Mexico is one of the easiest countries to come and live legally.  The authorities do not do background checks nor medicals and the whole process takes a very few weeks and minimal cost.
 
Yolanda Martinez – Best Places In The World To Retire User Account
Beach front homes, Mulege, Baja California Sur, Mexico – Best Places In The World To Retire – International LivingWhen you have Mexican citizenship, you can vote for our president, you have a different tax bracket when it comes to selling houses or businesses, and you can own property without a trust on the beaches or on the borders. If you’re a resident, you’re allowed to live here in Mexico as long as you legally keep your residency. You have to open a trust to own beachfront property. The bank is the one who administrates it for you. You are the owner of your property but you pay to own your property through the bank and you’re not allowed to vote. 
 
In the state of Jalisco, if you’re a temporary resident, you cannot register your vehicle plates if you purchased a Mexican-plated car. It’s been in our laws but they started just recently to enforce it. You have to be a permanent resident to be able to have the registration of your vehicles in your name.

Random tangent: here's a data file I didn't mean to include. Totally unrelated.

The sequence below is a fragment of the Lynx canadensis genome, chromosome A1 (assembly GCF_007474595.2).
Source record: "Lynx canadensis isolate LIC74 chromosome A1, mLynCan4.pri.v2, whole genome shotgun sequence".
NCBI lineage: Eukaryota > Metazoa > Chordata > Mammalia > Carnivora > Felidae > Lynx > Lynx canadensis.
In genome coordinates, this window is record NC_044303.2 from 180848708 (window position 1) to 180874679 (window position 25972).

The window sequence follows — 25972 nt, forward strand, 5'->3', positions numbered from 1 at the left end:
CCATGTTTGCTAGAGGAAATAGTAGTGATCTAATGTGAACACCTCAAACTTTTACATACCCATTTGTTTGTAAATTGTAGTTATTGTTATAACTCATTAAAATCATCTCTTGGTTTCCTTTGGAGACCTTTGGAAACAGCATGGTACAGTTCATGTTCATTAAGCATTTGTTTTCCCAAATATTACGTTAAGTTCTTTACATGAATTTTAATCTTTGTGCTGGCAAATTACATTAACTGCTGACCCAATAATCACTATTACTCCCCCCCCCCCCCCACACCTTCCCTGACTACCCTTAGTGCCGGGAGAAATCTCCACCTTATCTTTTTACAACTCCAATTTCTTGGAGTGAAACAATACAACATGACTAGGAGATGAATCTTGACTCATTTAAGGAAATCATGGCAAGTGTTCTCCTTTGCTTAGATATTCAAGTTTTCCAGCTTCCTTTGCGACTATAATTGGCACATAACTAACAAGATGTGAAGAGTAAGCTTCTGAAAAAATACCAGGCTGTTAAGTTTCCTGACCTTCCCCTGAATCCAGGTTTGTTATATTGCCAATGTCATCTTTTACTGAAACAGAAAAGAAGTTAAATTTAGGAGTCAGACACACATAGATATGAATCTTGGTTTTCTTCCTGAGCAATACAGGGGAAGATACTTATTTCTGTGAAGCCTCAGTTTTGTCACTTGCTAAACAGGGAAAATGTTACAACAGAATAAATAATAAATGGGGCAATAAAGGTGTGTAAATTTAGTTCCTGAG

(Beach front homes, Mulege, Baja California Sur, Mexico, pictured.)
Dianne Harper  – Best Places In The World To Retire User Account
INM Mexico sign and building – Best Places In The World To Retire – International LivingResidency refers to living legally in Mexico whereas citizenship refers to the right to vote and to have a passport. Naturalization usually refers to being born in a country.
 
People from other countries can legally live for various amounts of time in Mexico depending on their immigration status. You can come into Mexico on a tourist visa and stay for 180 days. This is the visa you get when you visit the country on a plane or cruise ship. It's a small form for which you don't need any other documentation except your passport which you show when you leave the plane or ship in Mexico.
 
If you wish to stay longer than 180 days, you will need to start the process in the US. You may apply for either a Temporary or Permanent Visa. The Temporary Visa is good for 4 years and the financial requirement is considerably less than for a Permanent. The Permanente is as the name implies and grants you permission to stay for an unlimited time in Mexico provided you can show proof of financial stability in on-going income and/or proof of substantial savings.